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'Degenerate art' exhibition opens in Krakow

PR dla Zagranicy
Peter Gentle 19.10.2011 08:51
The first exhibition chronicling persecuted artists, writers and musicians in both Nazi Germany and wartime occupied Poland opened at Krakow's International Cultural Centre on Tuesday.

Painting by Heinrich Maria Davringhausen

Nick Hodge reports

On 19 July 1937, Hitler and Joseph Goebbels, Germany's Reich Minister of Propaganda, launched an exhibition at Munich's Haus der Kunst, devoted to “degenerate art.”

The show, which would travel throughout Germany and Austria over the next three years, ultimately drew in over 3 million visitors.

Yet although the works on show may have titillated viewers, the pictures were not chosen for their propensity to charm. Rather, they were held up as a showcase of all that was most despicable in the eyes of the regime. According to the 1937 exhibition catalogue, the art revealed “the morbid excesses of insane and depraved people,” who were “advancing the subversion of form and colour.”

In their “deliberate contempt for technical principles,” these artists represented “cultural ruin” and “cultural Bolshevism.”

In 1937 alone, Goebbels confiscated some 16,000 works of art from German museums. A large portion was sold off abroad, making a considerable profit for the Reich.

“Many of the artists committed suicide, as they could not find a way to live under the Nazis and felt that the only option was to kill themselves,” says Judith Schonwiesner, German co-curator of the Krakow show, in an interview with Polish Radio.

Scores of artists emigrated from the Reich, although often this was not enough to sooth their suffering.

“Ernst Toller [a left-wing playwright] went to New York, but he had no chance,” says Schonwiesner.

“He was frustrated. He was not able to speak the language, he had lost his family, he had no money. He didn't have anything.

“He was a destroyed person, and he felt that the only solution was to kill himself.”

The same fate befell Florenz Robat Schabbon.

“He was a very, very young artist,” Schonwiesner reflects.

Following persecution by the Nazis, he committed suicide in 1933.

“His family was so afraid that someone would find his paintings that they burnt most of them. These are just two people from so many. It's unbelievable what happened.”

Cracovian art historian Monika Rydiger, who curated the Polish section of the show, described how when the Nazis invaded Poland in 1939, artists faced persecution on many levels.

“The main objective for those hunting down artists was to trample on the Polish identity that they represented,” she says. “The next category was Polish Jewish artists, and finally, those that practised avant-garde art.”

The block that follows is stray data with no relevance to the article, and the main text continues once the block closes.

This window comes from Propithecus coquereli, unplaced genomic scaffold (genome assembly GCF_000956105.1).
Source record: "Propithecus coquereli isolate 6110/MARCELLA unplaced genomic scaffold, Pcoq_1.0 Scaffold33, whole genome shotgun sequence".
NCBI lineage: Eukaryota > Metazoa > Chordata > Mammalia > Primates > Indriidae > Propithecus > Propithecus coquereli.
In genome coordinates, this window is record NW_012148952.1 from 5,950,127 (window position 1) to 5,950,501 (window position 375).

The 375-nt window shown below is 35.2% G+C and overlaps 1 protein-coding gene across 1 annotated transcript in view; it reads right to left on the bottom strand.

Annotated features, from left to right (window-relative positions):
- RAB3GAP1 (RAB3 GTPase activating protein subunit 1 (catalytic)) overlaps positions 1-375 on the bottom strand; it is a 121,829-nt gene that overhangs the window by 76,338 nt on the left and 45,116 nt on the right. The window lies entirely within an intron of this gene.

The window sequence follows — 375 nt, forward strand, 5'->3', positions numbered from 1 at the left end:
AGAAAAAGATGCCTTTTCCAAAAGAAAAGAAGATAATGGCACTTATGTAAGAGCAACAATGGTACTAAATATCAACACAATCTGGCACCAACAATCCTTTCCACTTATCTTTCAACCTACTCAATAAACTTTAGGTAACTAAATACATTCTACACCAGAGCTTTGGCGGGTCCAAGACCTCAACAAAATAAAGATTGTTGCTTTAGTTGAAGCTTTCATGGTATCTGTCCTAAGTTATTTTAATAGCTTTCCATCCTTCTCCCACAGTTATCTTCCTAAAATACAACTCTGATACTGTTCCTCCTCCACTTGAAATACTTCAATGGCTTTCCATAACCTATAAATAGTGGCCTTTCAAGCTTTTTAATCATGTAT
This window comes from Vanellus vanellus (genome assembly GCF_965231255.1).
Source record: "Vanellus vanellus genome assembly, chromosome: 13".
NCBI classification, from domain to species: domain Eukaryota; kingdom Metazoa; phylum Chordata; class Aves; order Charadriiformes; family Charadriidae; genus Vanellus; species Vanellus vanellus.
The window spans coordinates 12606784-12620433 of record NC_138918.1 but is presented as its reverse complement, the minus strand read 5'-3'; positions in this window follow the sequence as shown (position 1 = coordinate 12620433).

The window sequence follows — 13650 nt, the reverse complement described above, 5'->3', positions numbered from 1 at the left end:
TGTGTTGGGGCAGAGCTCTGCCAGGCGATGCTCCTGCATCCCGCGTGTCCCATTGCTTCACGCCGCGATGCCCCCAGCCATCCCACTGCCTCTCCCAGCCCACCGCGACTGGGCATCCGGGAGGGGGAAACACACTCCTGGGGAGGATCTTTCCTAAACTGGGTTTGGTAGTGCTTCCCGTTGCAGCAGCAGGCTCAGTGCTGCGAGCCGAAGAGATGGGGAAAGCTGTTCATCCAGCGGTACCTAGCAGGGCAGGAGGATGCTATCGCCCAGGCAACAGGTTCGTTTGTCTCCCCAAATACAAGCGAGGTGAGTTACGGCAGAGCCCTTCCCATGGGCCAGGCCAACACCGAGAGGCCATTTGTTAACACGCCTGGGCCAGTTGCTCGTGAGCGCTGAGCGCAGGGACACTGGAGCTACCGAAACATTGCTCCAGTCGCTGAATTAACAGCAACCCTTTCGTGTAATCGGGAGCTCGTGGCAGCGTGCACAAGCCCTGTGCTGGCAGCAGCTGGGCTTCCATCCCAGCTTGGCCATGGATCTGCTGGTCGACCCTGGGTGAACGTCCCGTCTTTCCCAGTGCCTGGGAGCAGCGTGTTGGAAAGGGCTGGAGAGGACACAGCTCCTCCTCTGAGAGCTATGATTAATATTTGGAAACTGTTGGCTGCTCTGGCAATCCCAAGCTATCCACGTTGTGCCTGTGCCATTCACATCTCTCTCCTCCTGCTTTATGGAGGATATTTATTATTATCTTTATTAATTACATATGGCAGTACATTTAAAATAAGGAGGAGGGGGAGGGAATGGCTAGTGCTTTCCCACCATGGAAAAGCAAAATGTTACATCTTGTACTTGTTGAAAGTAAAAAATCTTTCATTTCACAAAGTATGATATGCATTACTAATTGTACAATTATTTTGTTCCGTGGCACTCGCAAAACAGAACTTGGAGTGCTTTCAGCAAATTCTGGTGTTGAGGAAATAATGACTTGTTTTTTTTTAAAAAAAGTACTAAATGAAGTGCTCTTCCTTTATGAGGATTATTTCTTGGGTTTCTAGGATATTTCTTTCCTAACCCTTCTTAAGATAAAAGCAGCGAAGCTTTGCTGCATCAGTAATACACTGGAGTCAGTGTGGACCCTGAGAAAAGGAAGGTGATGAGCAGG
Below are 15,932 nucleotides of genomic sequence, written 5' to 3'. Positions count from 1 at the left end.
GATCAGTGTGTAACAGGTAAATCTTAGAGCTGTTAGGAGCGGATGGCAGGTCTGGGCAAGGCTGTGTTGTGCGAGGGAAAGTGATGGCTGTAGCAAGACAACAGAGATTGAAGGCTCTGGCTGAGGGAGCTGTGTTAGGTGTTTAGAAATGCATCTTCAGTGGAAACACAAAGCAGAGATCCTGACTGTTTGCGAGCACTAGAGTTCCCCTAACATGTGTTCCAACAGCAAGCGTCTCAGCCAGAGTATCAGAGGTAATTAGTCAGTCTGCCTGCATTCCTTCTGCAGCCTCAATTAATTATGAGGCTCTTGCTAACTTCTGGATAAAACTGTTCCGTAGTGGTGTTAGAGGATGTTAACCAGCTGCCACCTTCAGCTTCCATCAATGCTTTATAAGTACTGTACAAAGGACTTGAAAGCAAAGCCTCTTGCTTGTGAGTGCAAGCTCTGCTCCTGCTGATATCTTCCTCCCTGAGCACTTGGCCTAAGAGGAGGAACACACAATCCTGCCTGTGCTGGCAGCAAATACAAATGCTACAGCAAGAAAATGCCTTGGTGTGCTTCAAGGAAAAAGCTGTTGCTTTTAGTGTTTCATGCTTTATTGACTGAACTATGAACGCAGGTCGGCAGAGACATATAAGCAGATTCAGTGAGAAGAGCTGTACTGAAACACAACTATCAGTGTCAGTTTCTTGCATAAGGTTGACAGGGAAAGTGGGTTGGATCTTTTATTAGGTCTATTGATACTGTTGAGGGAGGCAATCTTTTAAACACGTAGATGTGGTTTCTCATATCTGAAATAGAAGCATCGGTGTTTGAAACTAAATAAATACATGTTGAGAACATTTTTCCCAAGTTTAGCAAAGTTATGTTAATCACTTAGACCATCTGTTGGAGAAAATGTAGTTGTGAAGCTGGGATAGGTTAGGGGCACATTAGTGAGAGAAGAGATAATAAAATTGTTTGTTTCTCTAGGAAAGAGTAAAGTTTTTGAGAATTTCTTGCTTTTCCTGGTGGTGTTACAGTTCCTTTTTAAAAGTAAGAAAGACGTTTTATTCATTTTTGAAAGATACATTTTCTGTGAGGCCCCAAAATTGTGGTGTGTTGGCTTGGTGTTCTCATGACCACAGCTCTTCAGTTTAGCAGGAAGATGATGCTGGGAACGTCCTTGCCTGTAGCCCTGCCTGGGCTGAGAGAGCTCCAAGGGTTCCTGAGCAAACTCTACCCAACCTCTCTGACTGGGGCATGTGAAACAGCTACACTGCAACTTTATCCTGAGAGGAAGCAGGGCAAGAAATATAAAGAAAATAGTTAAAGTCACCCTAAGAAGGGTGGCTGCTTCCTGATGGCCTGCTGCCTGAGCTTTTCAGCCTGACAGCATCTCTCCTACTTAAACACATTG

All three are represented in the Krakow exibition, the boundaries often blurring between each group.

“Polish artists were often persecuted simply because they were members of the intelligentsia and thus considered a threat to the Nazi authorities," Rydiger continues.

Painter and teacher Jan Rubczak was among a group of artists and their acquaintances arrested en masse at Krakow's Dom Plastykow artists' cafe on 16 April 1942. He was later shot at Auschwitz.

Witold Hulewicz,a former manager of Polish Radio in Wilno (today Vilnius, Lithuania) fell victim in 1941. He was an outstanding translator who specialized in German literature. During the war, he was drawn into underground activity and was executed by the Nazis

“It didn't matter that he was such a fine translator of German literature and that he had tried to support German culture prior to the war,” Rydiger reflects. “That was of no consequence to the Nazis.”

Ironically, many of Poland's avant-garde artists had been influenced by pre-Nazi German trends, a factor that shines through in parts of the exhibition.

“Today we can see that there was a visible influence of German artists on their Polish peers,” Rydiger affirms.

“Many of Poland's artists had studied in German universities and art academies, and we can see how the Poles were deeply rooted in German culture - Expressionism was the most important point of inspiration.”

Judith Schonwiesner feels that the Krakow show represents a “very special cooperation” and hopes that much more work will be done in this field.

“For Poles, it's important to see that Germans too were persecuted by the Nazis, and at the same time, it's important for Germans to see what the Nazis did in Poland – that they didn't just send Jews to concentration camps, they wanted to destroy Poland's entire culture.”

“Hunting down Modernism” runs at the International Cultural Centre, Krakow, until 29 January. It was co-organised by the Rhineland Regional Council and the Kunstmuseum in Muhlheim. (pg)

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